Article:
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Quoting the artist
Contrary to a generally held view, I think that painting is not in any direct sense a means of communication or a means of self-expression. When you are painting you are trying to discover, to uncover, to reveal. I sometimes think of the activity of painting as a kind of archaeology - an archaeology of the spirit.1
Art is neither an instrument nor a convenience, but a secret logic of the imagination. It is another way of seeing, the whole sense and value of which lies in its autonomy, its distance from actuality, its otherness.3
I do not, myself, believe in artistic creation. In art as in science, I believe in discovery.4
The painter, like the archaeologist, is a watcher, a supervisor of accident; patiently disturbing the surface of things until significant accident becomes apparent, recognising it, conserving this as best he can while provoking further accident. In this way a whole image, a whatness, may with luck gradually emerge almost spontaneously.5
Since painting first interested me, I have been drawn to a constant tradition which I think of as central to this old European art. This implies a peculiar use of oil paint; not to symbolize, not to describe the object, nor to realize an abstract image but rather to allow the paint, while insisting upon its own palpable nature, to reconstitute the object of one’s experience: to metamorphose into the image of an apple, a sky, a human back.6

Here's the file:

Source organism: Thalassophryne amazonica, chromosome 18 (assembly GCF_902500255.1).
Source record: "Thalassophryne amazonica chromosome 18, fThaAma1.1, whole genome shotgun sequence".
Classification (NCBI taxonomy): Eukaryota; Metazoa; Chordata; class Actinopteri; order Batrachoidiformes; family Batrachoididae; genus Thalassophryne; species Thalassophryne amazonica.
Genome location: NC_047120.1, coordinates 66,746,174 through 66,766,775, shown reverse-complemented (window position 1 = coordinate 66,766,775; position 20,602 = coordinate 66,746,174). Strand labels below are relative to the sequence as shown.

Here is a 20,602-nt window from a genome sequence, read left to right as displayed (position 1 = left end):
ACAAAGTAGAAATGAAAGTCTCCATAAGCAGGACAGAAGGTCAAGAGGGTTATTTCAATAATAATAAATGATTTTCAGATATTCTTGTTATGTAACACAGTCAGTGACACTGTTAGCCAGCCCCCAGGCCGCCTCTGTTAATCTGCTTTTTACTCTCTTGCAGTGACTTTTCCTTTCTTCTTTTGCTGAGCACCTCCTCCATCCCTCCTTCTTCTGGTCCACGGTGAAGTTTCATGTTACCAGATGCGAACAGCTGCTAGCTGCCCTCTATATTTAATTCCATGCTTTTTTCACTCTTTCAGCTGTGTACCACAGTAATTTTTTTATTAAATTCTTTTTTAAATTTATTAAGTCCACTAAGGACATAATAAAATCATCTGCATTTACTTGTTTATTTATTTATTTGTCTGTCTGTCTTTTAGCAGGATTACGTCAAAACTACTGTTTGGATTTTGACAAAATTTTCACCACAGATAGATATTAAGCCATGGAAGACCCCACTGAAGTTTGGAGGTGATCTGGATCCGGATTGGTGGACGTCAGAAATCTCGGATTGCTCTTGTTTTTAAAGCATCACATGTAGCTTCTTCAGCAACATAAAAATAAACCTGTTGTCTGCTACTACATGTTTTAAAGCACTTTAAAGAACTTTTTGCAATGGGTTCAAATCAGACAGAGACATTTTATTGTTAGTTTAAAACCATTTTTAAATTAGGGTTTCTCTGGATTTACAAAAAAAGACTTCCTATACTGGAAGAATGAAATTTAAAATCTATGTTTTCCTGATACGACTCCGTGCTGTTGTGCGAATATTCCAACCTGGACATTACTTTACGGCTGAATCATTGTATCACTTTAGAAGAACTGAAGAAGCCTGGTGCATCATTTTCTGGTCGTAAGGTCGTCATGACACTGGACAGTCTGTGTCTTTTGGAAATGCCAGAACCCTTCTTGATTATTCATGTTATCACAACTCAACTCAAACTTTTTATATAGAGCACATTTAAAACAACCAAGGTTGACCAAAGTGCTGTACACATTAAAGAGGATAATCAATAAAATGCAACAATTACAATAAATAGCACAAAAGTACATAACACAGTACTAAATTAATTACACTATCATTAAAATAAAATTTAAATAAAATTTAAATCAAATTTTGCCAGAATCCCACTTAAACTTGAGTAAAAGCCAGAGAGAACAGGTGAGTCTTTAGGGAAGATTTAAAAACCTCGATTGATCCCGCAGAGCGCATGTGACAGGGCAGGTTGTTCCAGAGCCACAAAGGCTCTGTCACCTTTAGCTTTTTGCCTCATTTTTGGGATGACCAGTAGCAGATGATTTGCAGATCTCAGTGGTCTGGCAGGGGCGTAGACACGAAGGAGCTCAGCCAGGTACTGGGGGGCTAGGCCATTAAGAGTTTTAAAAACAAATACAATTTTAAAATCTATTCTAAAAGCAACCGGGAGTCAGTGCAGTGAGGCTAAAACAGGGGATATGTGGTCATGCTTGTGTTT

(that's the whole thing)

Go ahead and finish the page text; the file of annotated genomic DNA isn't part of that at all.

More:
In certain works of old masters, the paint (with its qualities of colour, tone and texture) has been transformed into the experienced object. Obversely the image of the object has become paint. This dichotomy, this tension pulls taut the nerves of insight. Reality is stripped down to a deeper layer and the ordinary is seen to be marvellous.7
I think of the art of painting as another way of seeing another approach to reality - another porthole, as it were, in the submerged bathysphere of our consciousness.8
In the context of our everyday lives, painting must be regarded as an entirely different form of awareness, for an essential quality of art is its alienation, its otherness. In art at most profound level, actuality – exterior reality – is seen to be relevant, parallel, but remote or curiously dislocated.9.
To see is to transform. Art is a transformer.10
What counts in painting is, I believe, recognition of significant accident within a larger preoccupation and not dexterity and skill and calculated imposition.11
The painting itself dictates and, although the resultant image may seem rhetorical to some it appears to me to be almost autonomous, having emerged under one’s hands and not because of them.12
The hand can act as an independent being to bring about the emergence of the image. The painter must wait for this without imposing his ideas, watching intensely and critically for what may happen.13
Like the Celts I tend to regard the head as this magic box containing the spirit. Enter that box, enter behind the billowing curtain of the face, and you have the whole landscape of the spirit.14